There are many different reasons why your dog is engaging in behaviors that you may want to change. Before you try to fix a behavior, you must start with an examination to determine what could be causing the unwanted behavior(s).
Take the time to observe at the dog and study its history of behavior. Your goal is to look at all of the possible reasons for why the dog is exhibiting each behavior that you want to resolve.
10 Questions to Ask About the Behavior:
- When does the dogs problem behavior occur?
- Where does the problem behavior occur?
- Who is present when the problem occurs?
- Are there times when the behavior is not a problem?
- What is happening just before the behavior?
- Can you bring on the behavior by doing something?
- What usually happens immediately after the dog engages in the behavior? How do you react? Petting? Scolding?
- What do family member or observers do when the behavior occurs?
- Is the dog getting rewarded for the behavior?
- Is the dog getting out of doing something with this behavior?
9 Possible Reasons Why Your Dog is Doing That:
- To get attention
- To get rewards such as food or toys
- To escape or avoid a situation such as training or following commands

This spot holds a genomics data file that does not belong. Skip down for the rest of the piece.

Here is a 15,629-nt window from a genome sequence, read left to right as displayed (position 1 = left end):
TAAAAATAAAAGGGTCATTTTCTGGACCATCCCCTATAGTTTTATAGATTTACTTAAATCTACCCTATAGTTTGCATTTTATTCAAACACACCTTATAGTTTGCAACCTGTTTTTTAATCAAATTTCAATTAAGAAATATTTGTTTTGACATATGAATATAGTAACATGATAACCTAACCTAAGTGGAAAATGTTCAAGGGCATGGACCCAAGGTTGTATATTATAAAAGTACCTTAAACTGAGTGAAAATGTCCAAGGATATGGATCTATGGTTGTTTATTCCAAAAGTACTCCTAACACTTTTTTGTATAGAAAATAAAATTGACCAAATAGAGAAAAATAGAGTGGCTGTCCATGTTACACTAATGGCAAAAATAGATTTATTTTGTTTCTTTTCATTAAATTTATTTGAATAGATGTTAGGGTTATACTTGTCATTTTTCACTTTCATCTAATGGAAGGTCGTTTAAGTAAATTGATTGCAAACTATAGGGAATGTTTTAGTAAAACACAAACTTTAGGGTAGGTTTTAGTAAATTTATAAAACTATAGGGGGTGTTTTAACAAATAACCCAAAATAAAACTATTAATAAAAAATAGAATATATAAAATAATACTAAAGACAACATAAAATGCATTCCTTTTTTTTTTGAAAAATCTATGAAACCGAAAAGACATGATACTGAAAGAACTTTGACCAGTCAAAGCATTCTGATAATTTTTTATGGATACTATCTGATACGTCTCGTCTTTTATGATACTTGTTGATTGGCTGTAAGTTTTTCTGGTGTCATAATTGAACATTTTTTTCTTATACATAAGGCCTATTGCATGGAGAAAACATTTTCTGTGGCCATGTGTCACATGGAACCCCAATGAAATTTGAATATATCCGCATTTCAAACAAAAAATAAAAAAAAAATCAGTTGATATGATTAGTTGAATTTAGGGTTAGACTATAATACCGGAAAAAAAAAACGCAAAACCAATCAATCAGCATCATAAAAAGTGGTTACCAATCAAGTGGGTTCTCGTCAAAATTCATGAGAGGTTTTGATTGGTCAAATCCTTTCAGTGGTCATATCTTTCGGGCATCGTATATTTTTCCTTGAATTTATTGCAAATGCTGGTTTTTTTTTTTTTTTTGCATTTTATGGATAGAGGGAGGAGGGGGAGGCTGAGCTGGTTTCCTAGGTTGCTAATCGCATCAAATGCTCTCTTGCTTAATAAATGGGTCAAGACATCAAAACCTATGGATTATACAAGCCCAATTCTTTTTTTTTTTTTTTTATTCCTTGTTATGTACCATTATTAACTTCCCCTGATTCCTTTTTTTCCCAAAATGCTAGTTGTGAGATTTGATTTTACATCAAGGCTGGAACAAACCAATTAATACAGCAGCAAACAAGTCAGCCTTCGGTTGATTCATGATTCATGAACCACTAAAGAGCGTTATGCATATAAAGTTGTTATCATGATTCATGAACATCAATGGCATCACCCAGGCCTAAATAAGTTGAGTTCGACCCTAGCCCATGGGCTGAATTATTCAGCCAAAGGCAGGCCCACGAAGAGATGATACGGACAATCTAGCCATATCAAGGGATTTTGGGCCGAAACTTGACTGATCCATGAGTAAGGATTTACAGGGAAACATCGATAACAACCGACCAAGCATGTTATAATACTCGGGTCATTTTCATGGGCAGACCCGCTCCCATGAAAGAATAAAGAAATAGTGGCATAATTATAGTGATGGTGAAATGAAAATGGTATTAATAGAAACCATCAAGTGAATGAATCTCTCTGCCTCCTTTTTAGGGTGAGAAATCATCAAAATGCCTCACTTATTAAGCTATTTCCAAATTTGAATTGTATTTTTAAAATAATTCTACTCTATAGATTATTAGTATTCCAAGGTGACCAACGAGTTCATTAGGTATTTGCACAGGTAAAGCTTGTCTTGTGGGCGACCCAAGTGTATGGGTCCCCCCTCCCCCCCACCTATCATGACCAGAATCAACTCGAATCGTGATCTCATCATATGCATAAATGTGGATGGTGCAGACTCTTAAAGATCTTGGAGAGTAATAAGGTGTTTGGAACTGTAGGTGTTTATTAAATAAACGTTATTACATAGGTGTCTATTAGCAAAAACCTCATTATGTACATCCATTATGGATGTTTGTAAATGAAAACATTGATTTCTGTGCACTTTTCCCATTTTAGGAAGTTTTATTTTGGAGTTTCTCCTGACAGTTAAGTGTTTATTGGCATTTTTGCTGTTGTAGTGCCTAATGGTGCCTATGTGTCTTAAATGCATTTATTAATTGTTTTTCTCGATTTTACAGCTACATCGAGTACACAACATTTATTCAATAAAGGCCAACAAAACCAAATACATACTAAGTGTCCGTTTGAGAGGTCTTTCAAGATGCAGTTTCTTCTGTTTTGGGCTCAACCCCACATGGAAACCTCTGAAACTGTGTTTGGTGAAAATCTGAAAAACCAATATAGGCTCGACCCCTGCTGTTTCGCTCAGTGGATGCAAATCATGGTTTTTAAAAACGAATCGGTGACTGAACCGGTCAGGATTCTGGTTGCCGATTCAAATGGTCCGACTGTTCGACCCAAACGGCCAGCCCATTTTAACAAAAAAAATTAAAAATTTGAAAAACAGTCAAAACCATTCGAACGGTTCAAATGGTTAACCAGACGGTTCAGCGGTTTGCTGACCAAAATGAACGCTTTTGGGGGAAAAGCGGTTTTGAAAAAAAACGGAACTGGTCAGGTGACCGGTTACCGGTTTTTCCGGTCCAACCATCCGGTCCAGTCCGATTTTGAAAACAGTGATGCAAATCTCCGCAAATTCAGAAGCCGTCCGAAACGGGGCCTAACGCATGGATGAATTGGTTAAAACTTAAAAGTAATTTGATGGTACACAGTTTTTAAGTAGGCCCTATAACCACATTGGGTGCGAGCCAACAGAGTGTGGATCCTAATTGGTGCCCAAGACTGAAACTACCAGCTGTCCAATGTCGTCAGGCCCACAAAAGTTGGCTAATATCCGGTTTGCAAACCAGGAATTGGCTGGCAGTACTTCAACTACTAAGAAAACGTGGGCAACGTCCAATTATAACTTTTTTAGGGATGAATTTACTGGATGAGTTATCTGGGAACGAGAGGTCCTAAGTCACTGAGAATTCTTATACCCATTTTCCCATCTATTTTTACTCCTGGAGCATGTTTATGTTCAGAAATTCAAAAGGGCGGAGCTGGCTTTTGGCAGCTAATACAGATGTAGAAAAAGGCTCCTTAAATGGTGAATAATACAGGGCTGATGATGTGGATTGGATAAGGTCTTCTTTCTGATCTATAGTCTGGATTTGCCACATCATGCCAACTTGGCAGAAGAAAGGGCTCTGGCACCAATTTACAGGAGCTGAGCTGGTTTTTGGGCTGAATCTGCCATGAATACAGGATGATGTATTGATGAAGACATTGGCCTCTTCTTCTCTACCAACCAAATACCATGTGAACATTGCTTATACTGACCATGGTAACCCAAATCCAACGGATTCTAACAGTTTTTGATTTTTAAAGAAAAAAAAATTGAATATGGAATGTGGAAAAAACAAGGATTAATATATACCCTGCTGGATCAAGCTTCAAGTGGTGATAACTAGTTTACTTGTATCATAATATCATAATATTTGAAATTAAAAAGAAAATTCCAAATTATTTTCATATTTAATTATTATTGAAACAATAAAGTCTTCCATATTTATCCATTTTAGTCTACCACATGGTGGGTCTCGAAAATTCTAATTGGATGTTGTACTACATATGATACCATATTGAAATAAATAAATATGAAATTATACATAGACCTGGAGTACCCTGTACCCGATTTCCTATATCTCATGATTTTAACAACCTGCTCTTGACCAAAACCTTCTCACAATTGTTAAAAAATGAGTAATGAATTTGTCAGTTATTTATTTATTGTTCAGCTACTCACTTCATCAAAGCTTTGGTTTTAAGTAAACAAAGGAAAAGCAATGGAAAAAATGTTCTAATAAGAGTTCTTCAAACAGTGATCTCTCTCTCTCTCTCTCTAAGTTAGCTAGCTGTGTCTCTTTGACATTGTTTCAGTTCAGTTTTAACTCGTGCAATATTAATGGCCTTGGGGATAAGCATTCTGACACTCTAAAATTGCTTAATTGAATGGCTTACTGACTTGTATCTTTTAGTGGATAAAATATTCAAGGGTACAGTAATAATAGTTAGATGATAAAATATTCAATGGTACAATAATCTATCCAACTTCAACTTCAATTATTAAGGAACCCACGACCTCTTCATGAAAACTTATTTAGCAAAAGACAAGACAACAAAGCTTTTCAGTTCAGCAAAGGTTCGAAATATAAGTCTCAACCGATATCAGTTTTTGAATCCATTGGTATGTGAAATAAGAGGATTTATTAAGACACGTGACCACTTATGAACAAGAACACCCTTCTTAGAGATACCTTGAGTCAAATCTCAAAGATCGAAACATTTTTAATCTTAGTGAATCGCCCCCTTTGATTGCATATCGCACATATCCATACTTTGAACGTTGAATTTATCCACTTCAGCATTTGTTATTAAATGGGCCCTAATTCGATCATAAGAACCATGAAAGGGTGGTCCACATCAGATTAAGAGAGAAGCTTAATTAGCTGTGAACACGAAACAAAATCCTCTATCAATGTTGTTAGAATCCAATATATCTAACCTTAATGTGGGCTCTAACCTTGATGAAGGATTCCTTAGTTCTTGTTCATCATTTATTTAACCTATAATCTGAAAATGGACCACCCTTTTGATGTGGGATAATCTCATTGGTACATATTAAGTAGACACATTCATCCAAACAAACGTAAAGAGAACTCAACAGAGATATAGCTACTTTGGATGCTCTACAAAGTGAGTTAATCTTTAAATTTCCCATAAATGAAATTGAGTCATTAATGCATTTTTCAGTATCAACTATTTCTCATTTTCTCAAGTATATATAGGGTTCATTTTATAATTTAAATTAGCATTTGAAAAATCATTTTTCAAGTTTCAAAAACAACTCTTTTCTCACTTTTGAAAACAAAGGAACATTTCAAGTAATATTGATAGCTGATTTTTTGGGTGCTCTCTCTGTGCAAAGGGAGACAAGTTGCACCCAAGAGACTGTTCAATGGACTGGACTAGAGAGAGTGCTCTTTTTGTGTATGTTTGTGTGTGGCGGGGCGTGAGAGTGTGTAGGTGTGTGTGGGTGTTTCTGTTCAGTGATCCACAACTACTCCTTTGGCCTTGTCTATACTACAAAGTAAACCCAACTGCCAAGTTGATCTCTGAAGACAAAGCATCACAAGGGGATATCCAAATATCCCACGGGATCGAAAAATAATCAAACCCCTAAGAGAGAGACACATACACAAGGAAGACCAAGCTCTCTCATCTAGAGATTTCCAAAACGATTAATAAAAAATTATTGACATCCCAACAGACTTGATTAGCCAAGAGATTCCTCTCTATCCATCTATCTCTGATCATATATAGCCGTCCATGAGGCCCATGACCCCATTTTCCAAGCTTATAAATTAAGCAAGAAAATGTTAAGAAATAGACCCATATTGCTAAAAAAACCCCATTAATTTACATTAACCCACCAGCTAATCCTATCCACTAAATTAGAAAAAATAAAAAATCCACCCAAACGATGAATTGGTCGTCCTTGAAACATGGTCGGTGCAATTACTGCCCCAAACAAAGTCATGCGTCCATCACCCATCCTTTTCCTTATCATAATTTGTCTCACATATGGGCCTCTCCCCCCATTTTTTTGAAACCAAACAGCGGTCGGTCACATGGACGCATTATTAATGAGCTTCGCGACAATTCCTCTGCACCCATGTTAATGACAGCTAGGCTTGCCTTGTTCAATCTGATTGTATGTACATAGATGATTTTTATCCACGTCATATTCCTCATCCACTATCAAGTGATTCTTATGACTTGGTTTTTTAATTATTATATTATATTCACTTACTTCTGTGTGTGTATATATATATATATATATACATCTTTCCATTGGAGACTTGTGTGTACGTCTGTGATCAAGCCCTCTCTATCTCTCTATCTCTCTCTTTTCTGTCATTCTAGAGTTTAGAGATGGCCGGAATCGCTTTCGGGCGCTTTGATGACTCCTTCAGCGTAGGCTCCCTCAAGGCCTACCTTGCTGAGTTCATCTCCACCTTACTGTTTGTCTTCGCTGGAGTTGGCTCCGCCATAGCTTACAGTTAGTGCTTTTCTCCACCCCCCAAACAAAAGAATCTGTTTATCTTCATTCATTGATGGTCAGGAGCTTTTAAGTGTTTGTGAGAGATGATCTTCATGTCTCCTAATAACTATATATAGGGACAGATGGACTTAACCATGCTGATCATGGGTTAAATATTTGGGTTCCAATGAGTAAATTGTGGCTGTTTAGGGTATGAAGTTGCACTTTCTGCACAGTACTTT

- To get sensory pleasure (watching, sniffing, listening, touching, tasting)
- To communicate needs such as exercise or go outside
- Genetics:hard wired (instinctive) such as terriers digging or collies herding
- Learning History: examples include fear of people or animals due to past experiences due to punishment or abuse; past history of getting rewarded for unwanted behavior such as praise for jumping, barking, or acting aggressively towards strangers; lack of training
- Medical or Physical Causes: illness, pain or discomfort due to health issues or injuries; medication side effects
- Self-Stimulation: chewing self or objects due to boredom; running in circles
Taken together, these two lists can give us the information needed to get to the root of the behavior problem(s). We assist you in determining your dogs behavior problems by asking these questions and observing your dogs behavior.
These questions are a good start, but only give us part of the information. It's always a good idea to have a dog trainer or animal behavior specialist observe your dog in its natural environment. Contact Top Gun Dog Training for a FREE phone consultation
References: "How Dogs Learn" by Mary R. Burch and Jon S Bailey